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Blackwell v. Liberty Life Assurance Co.

United States District Court, W.D. Kentucky, Louisville Division

March 7, 2017

GREGORY BLACKWELL, Plaintiff,
v.
LIBERTY LIFE ASSURANCE COMPANY OF BOSTON, Defendant.

          MEMORANDUM OPINION AND ORDER

          DAVID J. HALE, JUDGE UNITED STATES DISTRICT COURT

         This action arises under the Employee Retirement Income Security Act (ERISA). Plaintiff Gregory Blackwell claims that Defendant Liberty Life Assurance Company of Boston improperly denied him disability benefits. (Docket No. 1, PageID # 3) Liberty has moved for partial summary judgment on those claims asserted by Blackwell pursuant to 29 U.S.C. § 1132(a)(3). (D.N. 23) Liberty also objects to Magistrate Judge Dave Whalin's May 20, 2016 order addressing Blackwell's motion to compel discovery. (D.N. 27) The Court will address the motion to compel and the motion for partial summary judgment in turn. After careful consideration, the objections to Judge Whalin's discovery order will be overruled, but the motion for partial summary judgment will be granted.

         I. BACKGROUND

         Plaintiff Gregory Blackwell was insured under a long-term disability insurance policy that was underwritten, issued, and administered by Defendant Liberty Life Assurance Company of Boston. (D.N. 1, PageID # 2) In his complaint, Blackwell states that he ceased working in April 2014 because physical limitations prevented him from engaging in full-time, gainful employment. (Id.) He submitted a claim to Liberty for disability benefits, which Liberty initially approved. (Id.) Liberty paid benefits to Blackwell on a short-term disability plan and then under the long-term disability policy until October 2014. (Id.) Blackwell alleges that Liberty denied any further benefits after October 2014. (Id.) He claims that this denial occurred despite his ongoing disability and without any evidence that his physical condition improved. (Id.) Blackwell unsuccessfully appealed to Liberty's appeals unit. (Id.) Having exhausted his administrative remedies, he seeks relief from this Court. (Id.)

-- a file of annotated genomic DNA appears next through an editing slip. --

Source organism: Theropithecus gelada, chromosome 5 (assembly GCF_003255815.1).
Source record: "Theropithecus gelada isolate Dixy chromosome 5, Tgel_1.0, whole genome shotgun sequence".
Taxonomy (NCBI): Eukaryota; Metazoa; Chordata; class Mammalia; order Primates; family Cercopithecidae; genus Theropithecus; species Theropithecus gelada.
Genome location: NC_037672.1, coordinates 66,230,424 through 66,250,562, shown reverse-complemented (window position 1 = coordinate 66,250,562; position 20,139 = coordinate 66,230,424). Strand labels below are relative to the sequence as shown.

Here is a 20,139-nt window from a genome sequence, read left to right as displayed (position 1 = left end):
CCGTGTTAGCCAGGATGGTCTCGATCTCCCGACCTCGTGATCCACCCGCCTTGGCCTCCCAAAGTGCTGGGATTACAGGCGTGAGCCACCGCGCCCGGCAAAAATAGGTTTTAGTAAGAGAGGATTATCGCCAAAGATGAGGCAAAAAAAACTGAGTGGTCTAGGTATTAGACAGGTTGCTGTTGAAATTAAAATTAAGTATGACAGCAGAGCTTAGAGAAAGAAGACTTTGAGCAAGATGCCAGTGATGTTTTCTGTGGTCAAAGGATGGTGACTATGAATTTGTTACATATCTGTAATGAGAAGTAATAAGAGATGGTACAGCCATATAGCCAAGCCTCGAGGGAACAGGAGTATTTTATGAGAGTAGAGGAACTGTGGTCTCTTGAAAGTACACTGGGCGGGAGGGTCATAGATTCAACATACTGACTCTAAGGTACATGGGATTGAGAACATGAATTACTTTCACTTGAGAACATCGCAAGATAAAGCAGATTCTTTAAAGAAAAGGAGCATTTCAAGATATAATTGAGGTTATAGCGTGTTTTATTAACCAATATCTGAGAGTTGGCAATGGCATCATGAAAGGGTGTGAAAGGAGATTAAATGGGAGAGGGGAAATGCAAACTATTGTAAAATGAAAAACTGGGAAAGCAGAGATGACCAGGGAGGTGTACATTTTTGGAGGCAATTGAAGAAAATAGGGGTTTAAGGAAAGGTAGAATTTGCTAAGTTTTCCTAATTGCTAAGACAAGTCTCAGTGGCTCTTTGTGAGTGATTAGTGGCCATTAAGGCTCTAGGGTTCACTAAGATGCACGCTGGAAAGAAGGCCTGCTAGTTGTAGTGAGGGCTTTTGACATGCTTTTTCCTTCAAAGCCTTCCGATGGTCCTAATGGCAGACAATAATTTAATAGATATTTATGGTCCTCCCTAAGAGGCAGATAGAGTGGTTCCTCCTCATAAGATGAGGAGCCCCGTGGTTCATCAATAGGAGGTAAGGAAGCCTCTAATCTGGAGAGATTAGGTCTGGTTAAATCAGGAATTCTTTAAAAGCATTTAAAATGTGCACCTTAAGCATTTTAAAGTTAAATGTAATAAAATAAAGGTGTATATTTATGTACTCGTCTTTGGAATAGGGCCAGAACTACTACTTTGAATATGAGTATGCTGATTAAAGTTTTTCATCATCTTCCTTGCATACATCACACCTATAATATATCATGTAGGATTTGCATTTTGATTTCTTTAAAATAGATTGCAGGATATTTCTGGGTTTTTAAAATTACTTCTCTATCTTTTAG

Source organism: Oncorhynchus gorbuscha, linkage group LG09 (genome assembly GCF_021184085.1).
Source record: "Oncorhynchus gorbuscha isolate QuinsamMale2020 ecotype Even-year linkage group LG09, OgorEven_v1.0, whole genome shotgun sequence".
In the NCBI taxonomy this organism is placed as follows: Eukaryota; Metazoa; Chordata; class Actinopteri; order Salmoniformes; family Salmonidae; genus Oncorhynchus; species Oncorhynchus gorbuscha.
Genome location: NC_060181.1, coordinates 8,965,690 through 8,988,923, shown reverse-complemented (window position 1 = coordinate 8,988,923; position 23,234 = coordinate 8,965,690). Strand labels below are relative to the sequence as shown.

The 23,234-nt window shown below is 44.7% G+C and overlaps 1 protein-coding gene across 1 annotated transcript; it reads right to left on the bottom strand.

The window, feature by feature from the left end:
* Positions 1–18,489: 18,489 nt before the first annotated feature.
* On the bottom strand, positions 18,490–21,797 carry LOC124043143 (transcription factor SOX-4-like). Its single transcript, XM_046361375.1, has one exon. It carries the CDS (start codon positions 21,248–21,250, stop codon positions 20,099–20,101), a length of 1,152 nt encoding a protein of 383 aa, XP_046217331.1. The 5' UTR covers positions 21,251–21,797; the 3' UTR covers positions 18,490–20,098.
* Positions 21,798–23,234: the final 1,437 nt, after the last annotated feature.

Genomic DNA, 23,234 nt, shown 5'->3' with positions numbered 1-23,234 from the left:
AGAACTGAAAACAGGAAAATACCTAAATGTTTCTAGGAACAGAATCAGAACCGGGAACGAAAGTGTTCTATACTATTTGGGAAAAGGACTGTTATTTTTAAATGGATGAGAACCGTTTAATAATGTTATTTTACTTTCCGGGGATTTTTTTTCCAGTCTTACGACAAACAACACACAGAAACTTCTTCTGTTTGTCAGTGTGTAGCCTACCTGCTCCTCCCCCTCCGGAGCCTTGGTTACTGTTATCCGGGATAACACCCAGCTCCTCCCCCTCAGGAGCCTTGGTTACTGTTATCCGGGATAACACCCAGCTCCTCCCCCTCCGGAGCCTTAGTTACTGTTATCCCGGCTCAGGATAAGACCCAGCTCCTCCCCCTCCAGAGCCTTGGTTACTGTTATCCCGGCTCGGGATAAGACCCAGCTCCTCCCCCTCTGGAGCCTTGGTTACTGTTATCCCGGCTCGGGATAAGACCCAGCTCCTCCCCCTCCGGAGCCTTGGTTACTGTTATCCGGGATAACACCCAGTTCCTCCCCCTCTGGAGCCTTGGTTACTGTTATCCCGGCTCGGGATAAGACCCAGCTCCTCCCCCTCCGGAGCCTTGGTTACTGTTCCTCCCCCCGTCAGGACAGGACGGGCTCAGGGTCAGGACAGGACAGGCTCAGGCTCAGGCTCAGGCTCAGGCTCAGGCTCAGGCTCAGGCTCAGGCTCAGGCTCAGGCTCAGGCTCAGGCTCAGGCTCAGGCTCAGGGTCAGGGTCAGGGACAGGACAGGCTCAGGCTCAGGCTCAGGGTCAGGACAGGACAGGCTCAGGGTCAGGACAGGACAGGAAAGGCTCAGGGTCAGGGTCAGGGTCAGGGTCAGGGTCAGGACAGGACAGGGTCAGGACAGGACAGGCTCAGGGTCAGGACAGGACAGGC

Soon after filing this action, Blackwell served Liberty with a set of interrogatories and requests to produce documents, as well as requests to take depositions. (Id., PageID # 276) However, the parties disagree over the permissible scope of discovery in ERISA cases, thereby putting the adequacy of Liberty's discovery responses in issue. (Id., PageID # 277) Blackwell filed a motion to compel discovery and challenges Liberty's responses to certain interrogatories and requests for production, as well as its refusal to schedule the requested depositions. (D.N. 16) In response to the motion to compel, Liberty maintains that discovery should not be permitted here based upon the mere allegation of a conflict of interest. (D.N. 21, PageID # 162)

         This type of discovery dispute is nearly identical to others that have come before courts in the Western District of Kentucky. See, e.g., Scott-Warren v. Liberty Life Assurance Co. of Bos., No. 3:14-cv-738-CRS, 2016 WL 5661774 (W.D. Ky. Sept. 29, 2016) (Scott-Warren I); Myers v. Anthem Life Ins. Co., 316 F.R.D. 186 (W.D. Ky. 2016) (Myers I); Owens v. Liberty Life Assurance Co. of Bos., No. 4:15-cv-71-JHM, 2016 U.S. Dist. LEXIS 51350 (W.D. Ky. Jan. 15, 2016) (Owens I); Davis v. Hartford Life & Accident Ins. Co., No. 3:14-cv-507-TBR, 2015 WL 7571905 (W.D. Ky. Nov. 11, 2015); Gluc v. Prudential Life Ins. Co. of Am., 309 F.R.D. 406 (W.D. Ky. 2015); Mullins v. Prudential Ins. Co. of Am., 267 F.R.D. 504 (W.D. Ky. 2010). Consistent with these cases, Judge Whalin's May 20, 2016 order granted Blackwell's motion to compel on nearly all items, except for where Blackwell's desired scope of discovery exceeded the limits permitted by prior decisions.